Turkey’s resumed search for oil and gas in the eastern Mediterranean is “extremely worrying”, the EU said Sunday (9 August) after Greece and Egypt set up an exclusive economic zone in the region.
“Latest naval mobilisations in eastern Mediterranean… will lead to a greater antagonism and distrust,” foreign policy chief Josep Borrell said, calling the development “extremely worrying”.
“Maritime boundaries must be defined through dialogue and negotiations, not through unilateral actions and mobilisation of naval forces,” Borrell said in a statement.
#EastMediterranean : @JosepBorrellF calls latest naval mobilisations extremely worrying, leading 2more antagonism & distrust.Maritime borders are defined in dialogue not unilateral actions.Current developments will not serve the interests of 🇪🇺 nor 🇹🇷 https://t.co/ttLJBdkmAI
— Peter Stano (@ExtSpoxEU) August 9, 2020
The discovery of vast gas reserves in the region in recent years has sparked a prospecting scramble by Greece, Turkey and Egypt as well as Cyprus and Israel.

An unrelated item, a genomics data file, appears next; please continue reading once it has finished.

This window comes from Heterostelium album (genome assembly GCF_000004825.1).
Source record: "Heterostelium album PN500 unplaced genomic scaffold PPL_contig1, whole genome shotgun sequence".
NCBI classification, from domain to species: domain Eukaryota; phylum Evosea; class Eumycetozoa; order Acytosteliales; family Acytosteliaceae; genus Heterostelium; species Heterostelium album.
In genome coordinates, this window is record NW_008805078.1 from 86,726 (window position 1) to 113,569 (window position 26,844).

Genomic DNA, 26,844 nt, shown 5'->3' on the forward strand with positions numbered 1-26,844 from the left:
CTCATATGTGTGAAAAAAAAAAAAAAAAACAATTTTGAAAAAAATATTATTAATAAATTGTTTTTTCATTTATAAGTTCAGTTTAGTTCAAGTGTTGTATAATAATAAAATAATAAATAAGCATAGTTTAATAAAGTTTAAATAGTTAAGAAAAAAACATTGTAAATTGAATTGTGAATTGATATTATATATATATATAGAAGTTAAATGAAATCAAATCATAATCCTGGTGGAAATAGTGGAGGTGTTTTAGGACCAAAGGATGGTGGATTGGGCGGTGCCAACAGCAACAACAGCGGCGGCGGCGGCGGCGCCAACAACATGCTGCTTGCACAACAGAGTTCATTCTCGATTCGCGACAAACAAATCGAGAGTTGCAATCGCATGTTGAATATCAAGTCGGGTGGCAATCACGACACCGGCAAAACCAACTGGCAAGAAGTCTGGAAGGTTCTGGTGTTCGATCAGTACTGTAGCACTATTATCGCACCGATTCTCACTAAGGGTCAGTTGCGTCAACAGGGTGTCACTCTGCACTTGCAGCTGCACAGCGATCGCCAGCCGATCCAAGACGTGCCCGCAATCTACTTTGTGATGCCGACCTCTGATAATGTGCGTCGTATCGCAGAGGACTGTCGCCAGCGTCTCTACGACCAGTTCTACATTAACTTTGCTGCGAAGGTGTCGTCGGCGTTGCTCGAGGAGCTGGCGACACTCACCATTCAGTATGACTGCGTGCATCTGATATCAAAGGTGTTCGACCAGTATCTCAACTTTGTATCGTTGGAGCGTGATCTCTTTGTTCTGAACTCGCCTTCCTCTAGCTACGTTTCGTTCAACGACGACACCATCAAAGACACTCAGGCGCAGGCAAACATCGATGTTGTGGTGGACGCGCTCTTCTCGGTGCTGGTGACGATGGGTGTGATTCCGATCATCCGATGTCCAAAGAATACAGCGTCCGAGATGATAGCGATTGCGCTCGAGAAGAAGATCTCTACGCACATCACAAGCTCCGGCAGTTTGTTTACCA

Turkish President Recep Tayyip Erdoğan announced Ankara’s resumption of operations on Friday, accusing arch-foe Greece of failing to keep its promises.
His comments came a day after Athens and Cairo signed an agreement to set up an exclusive economic zone in the region.
On Sunday, Borrell said “disputes must be solved in accordance with international law,” adding that Brussels was “committed to help solving such disputes and disagreements in this area of vital security interest”.
He added: “The present course of action will not serve the interests either of the European Union, or of Turkey. We have to work together for the security in the Mediterranean.”
The deal between Greece and Egypt aimed to establish maritime boundaries between the two countries and appeared to be a direct response to a similar accord reached last November between Turkey and the UN-recognised government in Libya.
The agreement considerably enlarged Turkey’s maritime territory and drew accusations from several countries, led by Greece, that Ankara was trying to assert its dominance in the region.